13. Nov 6, 2007 #12
    thank you sooo much for helping me through this.
    solving for V2 using the conservation of momentum equation gave me:

    the velocity of the smaller ball is dependent on the velocity of the bigger ball after the collision which is also unknown. Also, i'm not sure how to take care of the M/m ratio there.
  14. Nov 7, 2007 #13
    okay my final answer is that it will rebound back to the original 10 meters. Is this right rl.bhat?
  15. Nov 7, 2007 #14


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    No. It is not right. If you put u1 = u2 = v1 = u ( because they are falling from the same height and collision is elastic) and m2 = 0 ( because M>>>>m) you get v2 = 3u and h = 90 m. Surprised? But it is true! When you find the expression for v1 and v2 by using both conservstion of energy and momentum the term M/m does not appear. The expression which I have given are standerd expressions.
  16. Nov 7, 2007 #15
    Okay, I accept that it's true but I still can't derive the expression you have written. I found the same expression listed on wikipedia on this page: http://en.wikipedia.org/wiki/Momentum#Relating_to_mass_and_velocity

    I'd really appreciate it if you could explain the derivation of the expressions. I've wasted a lot of paper trying to derive it from momentum and energy equations.
  17. Nov 8, 2007 #16


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    From conservation of momentum we have m1u1 + m2u2 = m1v1 +m2v2.....(1)
    From conservation of energy.. 1/2[m1u1^2 + 1/2m2u2^2 ]= 1/2[m1v1^2 + m2v2^2]..(2)
    Rearranging both the equations we get, m1(u1 - v1) = m2(v2 - u2) ...(3) and
    m1(u1^2 - v1^2) = m2(v2^2 - u2^2). ..(4).
    ..(4)/(3) gives u1 + v1 = u2 + v2. To find v2 put v1 = u2 + v2 - u1 in equ. (1) and solve for v2.
  18. Nov 8, 2007 #17
    I will settle for the qualitative approach for the present.

    The original question stressed that one mass was very large compared to the other, but I will not be distracted by this. Strictly, the two masses are in contact and perfectly elastic. The elastic compression and rebound of the smaller off the larger exactly equals the compression and rebound off the unyielding landing surface. Even more strictly, we have a bouncing oscillatory system with the planetary mass also participating!

    The velocities upward immediately after collision are the same for both masses (given that we are artificially permitted to take the fall distance of both masses as equal and being 10m). They had better be, or the collision was not elastic. They rise together, back to the start, and may as well be regarded as one mass.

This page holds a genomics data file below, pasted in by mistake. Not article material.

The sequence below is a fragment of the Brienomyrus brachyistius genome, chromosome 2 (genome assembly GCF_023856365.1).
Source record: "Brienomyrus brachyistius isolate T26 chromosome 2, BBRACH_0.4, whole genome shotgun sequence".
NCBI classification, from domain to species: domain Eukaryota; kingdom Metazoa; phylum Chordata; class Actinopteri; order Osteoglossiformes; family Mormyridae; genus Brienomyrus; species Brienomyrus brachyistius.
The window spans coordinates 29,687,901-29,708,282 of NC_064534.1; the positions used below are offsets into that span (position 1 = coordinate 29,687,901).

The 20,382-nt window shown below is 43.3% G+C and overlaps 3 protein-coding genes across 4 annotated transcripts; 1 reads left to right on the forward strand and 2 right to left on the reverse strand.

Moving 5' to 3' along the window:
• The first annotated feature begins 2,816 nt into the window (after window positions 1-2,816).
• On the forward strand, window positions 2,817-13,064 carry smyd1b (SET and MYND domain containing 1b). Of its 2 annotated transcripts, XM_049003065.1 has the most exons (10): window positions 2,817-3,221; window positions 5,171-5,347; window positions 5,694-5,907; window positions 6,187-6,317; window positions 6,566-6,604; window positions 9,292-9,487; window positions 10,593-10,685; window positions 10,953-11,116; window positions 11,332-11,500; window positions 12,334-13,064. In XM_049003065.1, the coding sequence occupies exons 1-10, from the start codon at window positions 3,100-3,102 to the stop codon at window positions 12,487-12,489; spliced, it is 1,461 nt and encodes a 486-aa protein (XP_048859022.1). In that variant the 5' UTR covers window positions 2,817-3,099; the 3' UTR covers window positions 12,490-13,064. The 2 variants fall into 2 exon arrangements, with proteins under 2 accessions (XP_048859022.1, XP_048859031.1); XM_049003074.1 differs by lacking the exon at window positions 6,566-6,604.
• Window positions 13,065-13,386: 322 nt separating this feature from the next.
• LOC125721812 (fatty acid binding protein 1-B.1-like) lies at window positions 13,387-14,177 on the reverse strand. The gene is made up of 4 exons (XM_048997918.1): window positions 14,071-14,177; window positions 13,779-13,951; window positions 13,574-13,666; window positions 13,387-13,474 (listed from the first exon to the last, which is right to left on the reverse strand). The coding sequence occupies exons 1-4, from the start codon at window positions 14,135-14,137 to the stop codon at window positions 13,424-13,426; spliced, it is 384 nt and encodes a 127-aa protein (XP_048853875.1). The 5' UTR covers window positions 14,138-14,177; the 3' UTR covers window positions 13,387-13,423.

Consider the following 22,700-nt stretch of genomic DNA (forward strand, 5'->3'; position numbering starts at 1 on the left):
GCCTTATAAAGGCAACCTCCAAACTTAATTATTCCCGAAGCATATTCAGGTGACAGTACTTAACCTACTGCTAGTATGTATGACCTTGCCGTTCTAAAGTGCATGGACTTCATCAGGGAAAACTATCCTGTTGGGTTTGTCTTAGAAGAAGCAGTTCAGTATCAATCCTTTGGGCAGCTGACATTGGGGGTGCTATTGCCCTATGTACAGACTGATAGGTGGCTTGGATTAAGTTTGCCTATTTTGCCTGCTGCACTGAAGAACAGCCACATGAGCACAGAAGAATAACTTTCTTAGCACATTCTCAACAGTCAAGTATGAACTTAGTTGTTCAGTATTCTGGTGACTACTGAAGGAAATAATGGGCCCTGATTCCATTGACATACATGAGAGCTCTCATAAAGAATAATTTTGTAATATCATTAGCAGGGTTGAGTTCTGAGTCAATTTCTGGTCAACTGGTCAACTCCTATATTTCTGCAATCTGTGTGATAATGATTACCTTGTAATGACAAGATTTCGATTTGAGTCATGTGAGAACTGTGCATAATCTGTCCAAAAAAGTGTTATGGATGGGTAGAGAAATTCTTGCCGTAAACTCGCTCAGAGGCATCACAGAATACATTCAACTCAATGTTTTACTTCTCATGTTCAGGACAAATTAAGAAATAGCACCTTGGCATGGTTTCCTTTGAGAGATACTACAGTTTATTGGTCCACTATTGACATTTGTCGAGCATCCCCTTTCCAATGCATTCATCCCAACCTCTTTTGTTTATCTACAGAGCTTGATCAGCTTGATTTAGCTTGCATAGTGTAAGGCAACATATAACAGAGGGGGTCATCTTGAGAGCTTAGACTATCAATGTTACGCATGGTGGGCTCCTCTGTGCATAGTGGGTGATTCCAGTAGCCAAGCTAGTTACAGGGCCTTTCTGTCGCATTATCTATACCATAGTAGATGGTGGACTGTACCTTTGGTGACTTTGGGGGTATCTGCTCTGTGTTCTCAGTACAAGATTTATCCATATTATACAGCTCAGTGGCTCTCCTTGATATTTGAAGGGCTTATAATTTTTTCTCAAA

.... or can they? Is this really about thinking of a dual elastic collision so perfect that the masses can be considered as stuck together, behaving as one? Are there assumptions hidden in this scenario?

    Imagine them separated by a finite vanishingly small amount. Upon arrival, instead of a connected hard surface, small mass meets large mass coming the other way, and at the same speed. Large mass gets slowed a little, ending up somewhat short of its start point, while small mass gets bounced to a new height different to its start point. This last bit can be calculated easily from momentums.

    It also hides the little lie. That collision, although a infinitesimal gap away, was a new scenario, where different conditions were sneaked in. Small mass did not get to experience an elastic collision with a planetary mass showing it a hard elastic surface. This scene treats the large mass still in contact with it, and still in elastic compression, as if it were a connected part of the planet. Instead, it gets to have a completely different collision with a large mass that had a previous collision adventure of its own.

    The point here is that if they shared the collision simultaneously, then no part of the large mass and its momentum gets the opportunity to bounce the small mass anywhere new.

    If they start in contact, and the collisions are elastic, and simultaneous, they stay in contact, and end up where they started. A very artificial and narrow condition maybe, but its what you get when you pick it apart.
  19. Nov 9, 2007 #18


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    As the figure shows the two balls are one upon the other. They start in contact. Until the large ball does not touch the ground, small ball does not experiance any force. When they collide with the ground, the force of action is (M + m)g. The force of reaction must be the same. And each ball must experiance the same force. Since the balls are not attached firmly, the smaller ball will experiance the force (M+m)g. In that case will it reach the same height or more? Now imagin the other way round. Smaller ball reaches the ground first. In that case what happens?
  20. Nov 9, 2007 #19
    u1 + v1 = u2 + v2. works for all elastic collisions right?
  21. Nov 9, 2007 #20


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    u1 + v1 = u2 + v2. works for all elastic collisions right? No.
    It is true only during elastic head on collision of two identical bodies. In that case v1 becomes u2 and v2 becomes u1 and move in the opposite direction.